Directions: Identify which action comes first, then form a sentence using “so that”.
Example: He wouldn’t be cold. He brought a jacket.
He brought a jacket so that he wouldn’t be cold.
1. We can go out tonight. I called the babysitter.
2. They turned off all the lights. They could see the stars.
3. No one would know they were on vacation. They left the lights on.
4. They don’t have to buy eggs. They raise chickens.
5. He can go on vacation next month. He worked all weekend.
6. She borrows books from the library. She doesn’t have to buy books.
7. We bought the tickets online. We don’t have to wait in line at the theatre.
Directions: Invent some sentences using “so that” to answer the following questions.
Example: Why does Dad go to work every day?
Dad goes to work so that he can pay the bills.
1. Why do you want to learn English?
2. Why do some people recycle?
3. Why do people diet?
4. Why do some people participate in protests?
5. Why do some people fight in wars?
6. Why do plants produce seeds?
7. Why do some people try to climb to the top of mountains?
D. Your turn!
Directions: Invent some of your own sentences using “so that”.
E. Fill in the blanks
Directions: First notice whether the missing quality refers to a noun or a verb. Then fill in the blanks with adjectives or adverbs accordingly.
A. The wind was so _____ that it blew trees over.
The wind was so strong that it blew trees over.
B. The machine moves so _____ that you can’t see it moving.
The machine moves so quickly that you can’t see it moving.
1. The music was so _____ that I couldn’t hear myself speak.
2. The bus was so _____ that I could have arrived earlier if I had walked.
3. He speaks so _____ that I can always understand him.
4. She cooks so _____ that she could be a professional chef.
5. This book is so _____ that I can’t put it down (I can’t stop reading it).
6. These instructions are so _____ that I don’t understand anything!
7. The chowder was so _____ that I burnt my mouth when I ate it.
8. He was so _____ when his grandfather died that he doesn’t remember him. He was only one year old at the time.
9. The play was so _____ that my face hurt from laughing so much.
10. He runs so _____ that I can hardly keep up with him.
11. The food was so ____ that we had to go to the bank to get more money.
12. My sister sings so _____ that it always makes my mother cry.
13. My brother sings so _____ that everyone leaves the room.
14. The painting is so _____ that you could confuse it with a photograph.
15. The painter is so _____ that he can only afford to eat once a day.
F. Expressing extremes
Directions: Express that a quality is extreme by adding "so" before it.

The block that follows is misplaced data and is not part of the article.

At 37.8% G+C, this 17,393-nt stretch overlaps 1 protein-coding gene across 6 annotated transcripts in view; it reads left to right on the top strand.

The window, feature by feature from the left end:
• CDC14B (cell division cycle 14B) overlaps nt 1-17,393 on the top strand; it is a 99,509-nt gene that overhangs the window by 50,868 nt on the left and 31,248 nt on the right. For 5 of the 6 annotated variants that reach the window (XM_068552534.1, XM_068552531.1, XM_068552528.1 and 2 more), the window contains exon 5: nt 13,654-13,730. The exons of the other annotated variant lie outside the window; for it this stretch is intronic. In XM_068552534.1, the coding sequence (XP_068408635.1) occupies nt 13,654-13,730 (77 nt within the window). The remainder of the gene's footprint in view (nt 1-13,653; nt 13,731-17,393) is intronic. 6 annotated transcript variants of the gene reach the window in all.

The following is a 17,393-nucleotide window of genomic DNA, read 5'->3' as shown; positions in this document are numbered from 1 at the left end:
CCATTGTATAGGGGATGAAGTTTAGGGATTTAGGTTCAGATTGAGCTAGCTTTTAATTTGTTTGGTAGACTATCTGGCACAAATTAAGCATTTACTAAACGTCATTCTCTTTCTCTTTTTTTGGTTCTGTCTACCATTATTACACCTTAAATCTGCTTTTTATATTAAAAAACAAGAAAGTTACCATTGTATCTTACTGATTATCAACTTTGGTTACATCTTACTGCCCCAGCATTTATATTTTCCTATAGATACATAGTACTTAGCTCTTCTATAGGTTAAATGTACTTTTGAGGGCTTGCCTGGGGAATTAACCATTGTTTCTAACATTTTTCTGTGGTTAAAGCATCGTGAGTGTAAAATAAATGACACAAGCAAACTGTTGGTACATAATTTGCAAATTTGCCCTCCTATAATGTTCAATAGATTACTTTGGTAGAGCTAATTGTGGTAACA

Example: I am cold! I forgot my jacket!
I am so cold! I forgot my jacket!
1. I am tired! I haven't had a minute to sit down today!
2. We were hungry! We hadn't eaten all day!
3. He is bored. Look at him! He clearly doesn't like the movie.
4. You are rude! I can't believe you said that!
5. This cake is big! How did you fit it into the oven?!
6. That dog is ugly! It looks like a rodent!
G. Sentence completions
Directions: Create sentences that express that the resulting situation is extreme using "so" + adjective.
Example: I haven't eaten all day. I am...
I haven't eaten all day. I am so hungry!
1. Do you have any water? I forgot to bring some and I am...
2. She tripped again?! She is...
3. He organized a surprise birthday party for me! He is...
4. She told me that I looked stupid in this dress but then she bought it for herself! She is...
5. I hate the new house across the street. It is...
6. Have you been to the new movie theatre? The screens are...
7. My home is...
8. I am...
9. My pet is...
10. My neighbors are...
H. 'So' + adverb.
Directions: Create sentences that express that an action is extreme using "so" + adverb.
Example: He plays the clarinet...
He plays the clarinet so well.
1. She reads...!
2. My grandma used to cook...!
3. He drives...!
4. They sing...!
5. He plays the drums...!
6. My neighbor ...
7. My husband/wife...
8. My boss...
9. My pet...
10. The government...
1. In your country, how offensive is it to insult someone's mother? How offensive is it to speak poorly about another person's family? What would you do if someone insulted one of your family members?
2. Do you think that desensitization is a problem in your country? How has the culture changed over the passed 50 years? How have attitudes towards violence, sex and cussing (saying offensive words) changed? Has what is considered to be scandelous changed?
3. Is it common for people in your country to insult each other playfully?
B. Vocabulary review
Directions: Fill in blanks using the vocabulary words:
wit sensational desensitized graphic subtle fair game solidify off limits repartee
1. Don't go in my room. It's _____.
2. That movie was _____! I felt like I was in it, not watching it!
3. British humor tends to be _____; it's hard to know when they are joking or not.
4. That video game is too _____. You will have nightmares if you play it.
5. If you whip cream for too long it will _____.
6. If you don't want me to express my opinions about your family then you shouldn't have said anything about mine! But if you are going to talk about my family then your family is also _____!
7. The play was wonderful! The script includes delightful _____ between the main characters.
8. To solve riddles you must use your _____.
9. War refugees are often _____ to violence and suffering.
C. More vocabulary review
Directions: Practice at home or on your smartphone with this quizlet deck.
1. Write 5 sentences using "so" to express intention.
2. Write 5 sentences using "so" to describe the quality of nouns.
3. Write 5 sentences using "so" to describe the quality of verbs.
4. Write 5 sentences using "so" to form exclamations.
5. Have changes in technology resulted in cultural changes in your country? If so, describe these changes. How has television changed the culture of your country? How have the internet and video games contributed to cultural changes? Are these changes positive or negative? Can these changes be reversed or neutralized?
E. Possible lessons for next class
[Here, type in the titles of two LOI English lessons that are related to this lesson in some way, the skill areas they fall under, and their urls. Be sure to set the urls to open in a new window. To do this, highlight 'here' in the sentence 'Click here for the lesson' and click on the chain icon in the menu. After you've opened the pop-up, you'll want to set the target to open in a new window.]
1. Title: So Many Ways to Use "So".
Skill area: Conjunctions.
Click here for the lesson.
2. Title: [Name of lesson]
Click here for the lesson.